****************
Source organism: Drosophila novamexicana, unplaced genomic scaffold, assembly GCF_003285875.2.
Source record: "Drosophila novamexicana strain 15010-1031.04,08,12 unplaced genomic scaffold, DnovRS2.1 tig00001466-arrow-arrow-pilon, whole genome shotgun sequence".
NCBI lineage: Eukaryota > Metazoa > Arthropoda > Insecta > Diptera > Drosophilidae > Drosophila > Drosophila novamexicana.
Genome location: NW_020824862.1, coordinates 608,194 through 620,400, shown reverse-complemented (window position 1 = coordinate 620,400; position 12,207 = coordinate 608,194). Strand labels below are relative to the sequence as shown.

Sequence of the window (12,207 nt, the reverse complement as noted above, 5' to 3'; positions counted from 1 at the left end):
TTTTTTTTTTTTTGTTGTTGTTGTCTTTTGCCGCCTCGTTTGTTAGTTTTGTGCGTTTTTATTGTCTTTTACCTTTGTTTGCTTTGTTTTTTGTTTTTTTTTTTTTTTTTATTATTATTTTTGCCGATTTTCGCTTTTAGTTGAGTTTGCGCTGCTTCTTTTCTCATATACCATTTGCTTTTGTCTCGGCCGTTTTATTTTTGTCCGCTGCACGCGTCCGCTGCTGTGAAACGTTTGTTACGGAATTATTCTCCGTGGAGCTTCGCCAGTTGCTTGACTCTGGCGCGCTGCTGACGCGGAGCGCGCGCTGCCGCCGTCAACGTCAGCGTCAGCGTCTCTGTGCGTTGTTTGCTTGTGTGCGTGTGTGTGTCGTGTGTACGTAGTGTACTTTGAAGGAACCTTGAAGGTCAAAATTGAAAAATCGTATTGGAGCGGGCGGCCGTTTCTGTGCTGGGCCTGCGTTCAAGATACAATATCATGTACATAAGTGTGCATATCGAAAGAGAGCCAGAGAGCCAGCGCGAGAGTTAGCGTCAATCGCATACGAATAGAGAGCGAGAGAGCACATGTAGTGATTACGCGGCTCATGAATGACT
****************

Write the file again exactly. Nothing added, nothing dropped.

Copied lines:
Source organism: Drosophila novamexicana, unplaced genomic scaffold, assembly GCF_003285875.2.
Source record: "Drosophila novamexicana strain 15010-1031.04,08,12 unplaced genomic scaffold, DnovRS2.1 tig00001466-arrow-arrow-pilon, whole genome shotgun sequence".
NCBI lineage: Eukaryota > Metazoa > Arthropoda > Insecta > Diptera > Drosophilidae > Drosophila > Drosophila novamexicana.
Genome location: NW_020824862.1, coordinates 608,194 through 620,400, shown reverse-complemented (window position 1 = coordinate 620,400; position 12,207 = coordinate 608,194). Strand labels below are relative to the sequence as shown.

Sequence of the window (12,207 nt, the reverse complement as noted above, 5' to 3'; positions counted from 1 at the left end):
TTTTTTTTTTTTTGTTGTTGTTGTCTTTTGCCGCCTCGTTTGTTAGTTTTGTGCGTTTTTATTGTCTTTTACCTTTGTTTGCTTTGTTTTTTGTTTTTTTTTTTTTTTTTATTATTATTTTTGCCGATTTTCGCTTTTAGTTGAGTTTGCGCTGCTTCTTTTCTCATATACCATTTGCTTTTGTCTCGGCCGTTTTATTTTTGTCCGCTGCACGCGTCCGCTGCTGTGAAACGTTTGTTACGGAATTATTCTCCGTGGAGCTTCGCCAGTTGCTTGACTCTGGCGCGCTGCTGACGCGGAGCGCGCGCTGCCGCCGTCAACGTCAGCGTCAGCGTCTCTGTGCGTTGTTTGCTTGTGTGCGTGTGTGTGTCGTGTGTACGTAGTGTACTTTGAAGGAACCTTGAAGGTCAAAATTGAAAAATCGTATTGGAGCGGGCGGCCGTTTCTGTGCTGGGCCTGCGTTCAAGATACAATATCATGTACATAAGTGTGCATATCGAAAGAGAGCCAGAGAGCCAGCGCGAGAGTTAGCGTCAATCGCATACGAATAGAGAGCGAGAGAGCACATGTAGTGATTACGCGGCTCATGAATGACT